That said, you do start to recognise some of the levels after you’ve been playing for a while – I would guess that the level selection isn’t totally random, but skews towards harder layouts as you progress. This is not a bad thing, as it lets you feel a sense of success when you finally beat a level you’ve struggled with before, and try different strategies (aim for powerups and stars, or just hit the goal).
TNNS also features multiplayer, with two options: one is just straight-up Pong (but still using the game’s excellent control scheme), and the other is Pong with a bunch of obstacles, stars, and power-ups thrown in. The former is a great test of skill, while the latter feels more like anyone’s game – it’s usually frantic, and a good laugh. There are a variety of layouts, as with the single-player game, but they switch after a certain amount of time rather than when the ball hits a goal.
It’s not going well for Left Player.
I must confess that I haven’t spent much time with the multiplayer mode, though, so to me it feels more like a bonus addition than a core component of the game.
It’s Let Down by Microtransactions
I’m not against paying for in-game content. The opinion that games should never, ever lock any content away behind a paywall has never sat right with me. It feels too much like the attitude that pirating a game is justified as long as you really don’t feel like paying for it.
In some mobile games, paying for in-game content is the game mechanic: no skill is required. Complaining about microtransactions in such cases makes no sense – there would be no game without them. Just don’t play the game.
This is not the case with TNNS. I’ve just spent the majority of this article gushing about how it is genuinely fun and highly polished in all areas, including gameplay. It uses microtransactions in three ways, two of which I have no problem with; unfortunately, the third way really detracts from the game.
The stars you collect aren’t just used to measure your high score; they accumulate, and can be used as a currency. Now, I am not good at this game, despite the amount of time I’ve spent playing it, but for reference: I usually earn a few dozen for each game, which usually lasts about a minute – that’s maybe one per second. For $10, I can buy a million, which is worth (very roughly) over a week of solid playtime.
Stars can be used to buy three types of thing. The first is customization options: a tennis court skin for the background, a wooden skin for the paddle, a baseball skin for the ball. The second is one-use power ups: buy a multiball or barrier and you can activate them at any time you wish – but only once, and then you have to buy another. I like these. It’s nice to have the options available, and they’re generally cheap enough that I can afford them (or at least work towards them).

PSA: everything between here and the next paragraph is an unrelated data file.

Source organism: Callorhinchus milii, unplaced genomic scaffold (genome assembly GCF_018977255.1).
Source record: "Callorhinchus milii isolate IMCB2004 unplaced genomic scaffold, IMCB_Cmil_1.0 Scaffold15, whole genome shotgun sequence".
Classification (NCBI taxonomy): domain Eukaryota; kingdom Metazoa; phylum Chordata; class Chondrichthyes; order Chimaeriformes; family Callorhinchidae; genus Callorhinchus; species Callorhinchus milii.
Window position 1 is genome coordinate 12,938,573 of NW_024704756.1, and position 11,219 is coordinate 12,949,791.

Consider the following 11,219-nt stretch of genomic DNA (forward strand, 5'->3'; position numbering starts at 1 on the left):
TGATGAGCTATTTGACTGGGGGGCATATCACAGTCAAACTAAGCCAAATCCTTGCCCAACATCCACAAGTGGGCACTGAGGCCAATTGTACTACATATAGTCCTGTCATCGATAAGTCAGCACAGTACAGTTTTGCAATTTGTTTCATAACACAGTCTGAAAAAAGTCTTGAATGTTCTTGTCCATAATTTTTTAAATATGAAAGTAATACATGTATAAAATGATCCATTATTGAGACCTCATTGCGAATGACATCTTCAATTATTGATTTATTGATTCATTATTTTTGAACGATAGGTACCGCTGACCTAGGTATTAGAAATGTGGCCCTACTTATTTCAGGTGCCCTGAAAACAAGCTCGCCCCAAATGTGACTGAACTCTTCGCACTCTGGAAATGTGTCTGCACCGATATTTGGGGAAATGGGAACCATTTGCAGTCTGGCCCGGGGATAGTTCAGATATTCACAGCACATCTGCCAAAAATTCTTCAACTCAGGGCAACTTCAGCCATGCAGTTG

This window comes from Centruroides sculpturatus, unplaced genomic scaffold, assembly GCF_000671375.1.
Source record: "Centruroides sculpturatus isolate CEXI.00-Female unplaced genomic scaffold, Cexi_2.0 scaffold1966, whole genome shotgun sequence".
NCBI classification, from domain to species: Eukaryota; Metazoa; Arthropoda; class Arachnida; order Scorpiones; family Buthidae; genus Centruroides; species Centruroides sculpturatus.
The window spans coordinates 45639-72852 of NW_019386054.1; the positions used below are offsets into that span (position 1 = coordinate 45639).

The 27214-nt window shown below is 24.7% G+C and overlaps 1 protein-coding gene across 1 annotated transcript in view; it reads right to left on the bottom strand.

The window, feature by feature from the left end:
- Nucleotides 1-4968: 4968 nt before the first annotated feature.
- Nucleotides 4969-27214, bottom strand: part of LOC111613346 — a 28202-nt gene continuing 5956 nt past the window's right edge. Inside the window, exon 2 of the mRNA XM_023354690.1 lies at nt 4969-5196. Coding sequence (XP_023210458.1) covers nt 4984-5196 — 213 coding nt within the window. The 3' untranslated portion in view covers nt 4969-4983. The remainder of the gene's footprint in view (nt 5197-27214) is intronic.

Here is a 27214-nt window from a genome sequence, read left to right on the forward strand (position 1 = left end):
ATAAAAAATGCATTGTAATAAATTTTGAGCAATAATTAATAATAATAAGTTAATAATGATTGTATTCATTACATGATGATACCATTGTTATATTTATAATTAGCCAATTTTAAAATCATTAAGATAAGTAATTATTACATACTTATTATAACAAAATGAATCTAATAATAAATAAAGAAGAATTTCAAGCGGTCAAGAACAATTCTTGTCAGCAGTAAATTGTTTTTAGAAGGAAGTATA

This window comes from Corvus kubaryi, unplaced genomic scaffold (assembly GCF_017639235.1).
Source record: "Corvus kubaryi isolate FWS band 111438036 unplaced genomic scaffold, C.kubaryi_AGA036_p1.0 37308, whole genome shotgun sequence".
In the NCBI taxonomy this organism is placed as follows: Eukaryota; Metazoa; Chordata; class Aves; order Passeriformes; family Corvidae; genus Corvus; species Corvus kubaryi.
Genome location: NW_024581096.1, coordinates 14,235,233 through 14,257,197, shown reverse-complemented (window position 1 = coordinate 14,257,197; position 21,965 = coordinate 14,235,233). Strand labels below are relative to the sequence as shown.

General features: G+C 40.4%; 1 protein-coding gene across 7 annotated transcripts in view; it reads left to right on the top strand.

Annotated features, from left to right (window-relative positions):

Various customization options.
But the third is where it falls down, for me: “subscription” powerups. For 10,000 stars, you can buy a multiball or barrier power up that is available every time you play; for 75,000 you can do the same for a fireball power up; for 300,000 you can make the paddle bigger forever.
“Subscription” power ups.
These subscription power ups change the game: a bigger paddle, a more powerful ball, and an extra life would alter the way I play, and make it much easier – yet here I am playing with the default setup like a sucker! But even though they can be bought with the same currency I’ve been collecting every time I play, I know I will never earn them through normal gameplay. For $10, though, I could buy enough stars to unlock all of them at once.
It feels sneaky. I bought this game, but in order to unlock the real game – not one that offers a different way to play, but one that offers me the best way to play – I have to pay another ten dollars. If there were a Lite and an Full version, charged at $2 and $12, I’d have no problem; I’m just tired of feeling like the games industry is constantly trying to come up with ways to trick me into spending money.
Like the levels, the title screen also appears in a variety of palettes. Another nice touch.
TNNS is great. It looks great, it feels great. It’s even a great example of video game design: you can learn a lot from dissecting it, and comparing it against lesser Pong and Breakout variants. A great deal of craft and care has gone into making it. I just recommend that, to enjoy it properly, you either pretend that the subscription power ups don’t exist, or you pretend that there is a separate, Full version of the game, which costs $12 rather than $2.